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BASED on the intelligence reports which he had received, General Allen decided, early on the morning
of the 14th, to exploit more vigorously, with the view not only of advancing the outpost position, but of
moving the main line of resistance northward also.  The facility of the advance of the 358th Infantry, and
the discovery by a patrol of the 359th Infantry that practically all enemy troops had withdrawn from
Villers-sous-Preny and that the civilians were being evacuated, pointed to a retirement toward the
Hindenburg line.  Therefore, at 9 A. M. Field Order No. 4 was issued, stating: “We will continue our
exploitation within the division sector north toward the Hindenburg line with a view to occupying a new
line of resistance.”  The substance of this order had been previously telephoned to brigade commanders.
This proposal found a ready response in General O’Neil’s Irish fighting spirit, and two battalions
from each of his regiments were soon on their way with orders to clean out thoroughly the country to the
front.  The two battalions of the 358th Infantry were ordered due north to Les Huit Chemins, whence
they were to turn northeast to Preny.  After this movement had got under way, definite orders from the
corps made a change in plans necessary.  Hence at 4 P. M. Field Order No. 5 was issued, stating that the
line of resistance would remain as before, but strong reconnaissance would be pushed to the Hindenburg
In the meantime the troops of the 179th Brigade had already taken up the advance.  About 1:30
P. M. the 2d Battalion, 358th Infantry, moved forward from its position on the first day’s objective to
support the 1st Battalion.  At 4 P. M. the general advance on both regimental fronts began.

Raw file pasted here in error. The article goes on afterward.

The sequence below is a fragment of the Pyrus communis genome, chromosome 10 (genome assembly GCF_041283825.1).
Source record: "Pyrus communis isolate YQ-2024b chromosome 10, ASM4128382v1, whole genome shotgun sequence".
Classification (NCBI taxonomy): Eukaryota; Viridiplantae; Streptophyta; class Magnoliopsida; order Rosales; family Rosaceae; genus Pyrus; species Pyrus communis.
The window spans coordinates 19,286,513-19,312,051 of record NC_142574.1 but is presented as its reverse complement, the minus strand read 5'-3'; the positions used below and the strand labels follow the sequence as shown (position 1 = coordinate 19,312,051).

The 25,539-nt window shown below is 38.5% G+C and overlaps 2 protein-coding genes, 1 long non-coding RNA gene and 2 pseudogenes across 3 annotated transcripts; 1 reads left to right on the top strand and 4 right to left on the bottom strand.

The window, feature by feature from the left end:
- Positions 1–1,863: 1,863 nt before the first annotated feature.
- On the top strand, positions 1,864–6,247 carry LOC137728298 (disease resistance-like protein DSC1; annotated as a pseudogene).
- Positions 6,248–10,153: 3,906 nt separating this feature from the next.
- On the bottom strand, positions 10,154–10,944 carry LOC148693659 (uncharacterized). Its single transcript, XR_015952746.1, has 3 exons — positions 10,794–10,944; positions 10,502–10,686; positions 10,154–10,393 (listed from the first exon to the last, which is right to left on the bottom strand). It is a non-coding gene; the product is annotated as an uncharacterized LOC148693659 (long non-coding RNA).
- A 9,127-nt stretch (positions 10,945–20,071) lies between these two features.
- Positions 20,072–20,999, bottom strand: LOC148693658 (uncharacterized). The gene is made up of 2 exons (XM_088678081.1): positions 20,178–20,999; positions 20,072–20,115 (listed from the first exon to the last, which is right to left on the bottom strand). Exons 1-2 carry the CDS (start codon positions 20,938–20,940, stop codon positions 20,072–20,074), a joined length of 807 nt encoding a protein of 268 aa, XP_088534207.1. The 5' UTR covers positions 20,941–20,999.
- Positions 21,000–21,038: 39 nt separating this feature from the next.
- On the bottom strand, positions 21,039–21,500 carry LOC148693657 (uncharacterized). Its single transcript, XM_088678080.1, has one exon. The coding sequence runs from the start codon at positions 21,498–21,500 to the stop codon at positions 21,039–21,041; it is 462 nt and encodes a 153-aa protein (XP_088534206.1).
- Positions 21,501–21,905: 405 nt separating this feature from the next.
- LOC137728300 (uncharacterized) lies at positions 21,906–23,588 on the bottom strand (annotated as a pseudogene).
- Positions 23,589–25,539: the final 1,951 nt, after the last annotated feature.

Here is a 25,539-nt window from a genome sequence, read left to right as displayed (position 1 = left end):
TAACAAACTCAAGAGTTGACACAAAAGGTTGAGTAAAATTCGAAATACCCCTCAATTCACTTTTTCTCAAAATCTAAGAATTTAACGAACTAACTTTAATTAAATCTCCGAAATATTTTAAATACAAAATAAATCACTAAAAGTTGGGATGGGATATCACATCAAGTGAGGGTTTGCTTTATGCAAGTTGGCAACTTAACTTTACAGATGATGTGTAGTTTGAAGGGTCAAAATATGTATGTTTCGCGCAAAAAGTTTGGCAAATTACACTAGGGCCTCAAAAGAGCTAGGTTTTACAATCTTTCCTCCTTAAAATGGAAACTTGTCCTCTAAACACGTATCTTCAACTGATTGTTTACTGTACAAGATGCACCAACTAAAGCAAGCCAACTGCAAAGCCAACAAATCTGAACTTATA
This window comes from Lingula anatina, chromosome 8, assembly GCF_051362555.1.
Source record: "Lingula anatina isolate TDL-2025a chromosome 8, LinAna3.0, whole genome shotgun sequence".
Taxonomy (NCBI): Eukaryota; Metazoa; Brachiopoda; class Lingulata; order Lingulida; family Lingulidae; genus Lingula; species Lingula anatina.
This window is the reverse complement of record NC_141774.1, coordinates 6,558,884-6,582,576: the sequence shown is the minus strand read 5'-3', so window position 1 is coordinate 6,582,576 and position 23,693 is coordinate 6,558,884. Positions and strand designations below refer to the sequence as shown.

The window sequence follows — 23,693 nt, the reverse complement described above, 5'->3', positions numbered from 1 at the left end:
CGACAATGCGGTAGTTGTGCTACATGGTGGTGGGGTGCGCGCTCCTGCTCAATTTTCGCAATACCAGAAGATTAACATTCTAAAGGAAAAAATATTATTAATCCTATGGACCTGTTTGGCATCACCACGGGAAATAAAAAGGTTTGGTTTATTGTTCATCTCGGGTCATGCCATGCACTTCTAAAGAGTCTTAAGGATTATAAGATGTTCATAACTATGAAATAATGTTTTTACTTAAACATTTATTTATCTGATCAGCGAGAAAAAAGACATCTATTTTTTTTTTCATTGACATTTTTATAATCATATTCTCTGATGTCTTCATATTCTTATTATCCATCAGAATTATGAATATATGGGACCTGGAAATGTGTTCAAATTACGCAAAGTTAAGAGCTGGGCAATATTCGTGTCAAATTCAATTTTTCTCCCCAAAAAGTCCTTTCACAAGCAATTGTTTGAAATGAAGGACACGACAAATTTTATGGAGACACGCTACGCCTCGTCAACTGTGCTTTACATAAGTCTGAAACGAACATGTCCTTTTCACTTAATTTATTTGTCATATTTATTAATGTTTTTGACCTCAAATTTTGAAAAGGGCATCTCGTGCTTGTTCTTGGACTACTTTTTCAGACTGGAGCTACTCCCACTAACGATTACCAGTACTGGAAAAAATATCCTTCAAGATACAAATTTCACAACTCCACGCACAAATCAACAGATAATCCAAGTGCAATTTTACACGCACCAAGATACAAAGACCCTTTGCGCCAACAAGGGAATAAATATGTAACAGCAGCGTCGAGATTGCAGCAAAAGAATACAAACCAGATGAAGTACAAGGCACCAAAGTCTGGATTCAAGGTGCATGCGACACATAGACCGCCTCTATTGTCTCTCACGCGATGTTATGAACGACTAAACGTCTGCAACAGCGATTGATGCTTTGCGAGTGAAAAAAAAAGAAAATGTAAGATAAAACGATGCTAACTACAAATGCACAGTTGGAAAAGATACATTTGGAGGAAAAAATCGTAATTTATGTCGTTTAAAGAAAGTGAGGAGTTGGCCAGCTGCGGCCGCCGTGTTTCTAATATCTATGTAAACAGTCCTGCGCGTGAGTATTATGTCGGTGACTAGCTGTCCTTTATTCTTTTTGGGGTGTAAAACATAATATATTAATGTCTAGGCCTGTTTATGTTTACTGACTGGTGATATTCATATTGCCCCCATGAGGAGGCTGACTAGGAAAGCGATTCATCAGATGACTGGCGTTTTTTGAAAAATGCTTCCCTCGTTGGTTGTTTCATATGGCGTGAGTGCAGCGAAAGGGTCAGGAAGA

The 2d Battalion was chosen to lead for the 357th Infantry, with the 1st Battalion in support,  just
prior to the passage of lines, the 3d Battalion, which was still in front, was strongly assailed, two
German battalions participating in the action.  This attack was beaten off, Company L in particular
distinguishing itself, the passage of lines was consummated, and the 2d Battalion took up the advance. 
Captain Lammons encountered opposition of the severest type.  Machine guns in trees gave much
trouble, but these were cleaned out by the heroism of men like Private Aaron F. Valentine, Company A,
344th Machine Gun Battalion, who, when the infantrymen of Company E were held up by a gunner
firing from a tree in St. Marie valley, mounted his gun in the open and knocked the German from his
perch.  While he was setting up his gun, several hostile shots struck the tripod, one cutting the chain
holding the trunnion-pin.  Company F, led by Captain W. F. Cooper, and a platoon of Company E, led
by Lieutenant H. G. Bradford, succeeded in crossing the valley and gaining the woods on the other side,
but when darkness came the battalion drew back and occupied the holes which had been dug the night
before by the 3rd Battalion, the ground to the front being held by patrols.  During the night the 3rd and
1st Battalions withdrew to the line of resistance.
During the day the 5th Division also had resumed the advance on our left, and at 5:30 P. M.
reported that detachments had reached Hill 361.4, an eminence just within our sector which covered the
open ground across which it was necessary for the 5th to advance.  This hill was popularly known as
“Bill Jones.”
Lieutenant-Colonel Everington was in command of the two battalions of the 358th Infantry
which started across St. Marie valley at 4 P. M.  The Germans had discovered the presence of a
considerable body of troops on this position and were making the edge of the woods hot with artillery. 
The 2nd Battalion, which had reached a position in the old German trenches along the east ridge of
Vencheres, suffered particularly heavily.  Here one shell killed Captain Sam R. Craig and wounded
Lieutenant Albert J. Sergeant, both of Company A.  Captain Henry E. Robertson, 344th Machine Gun
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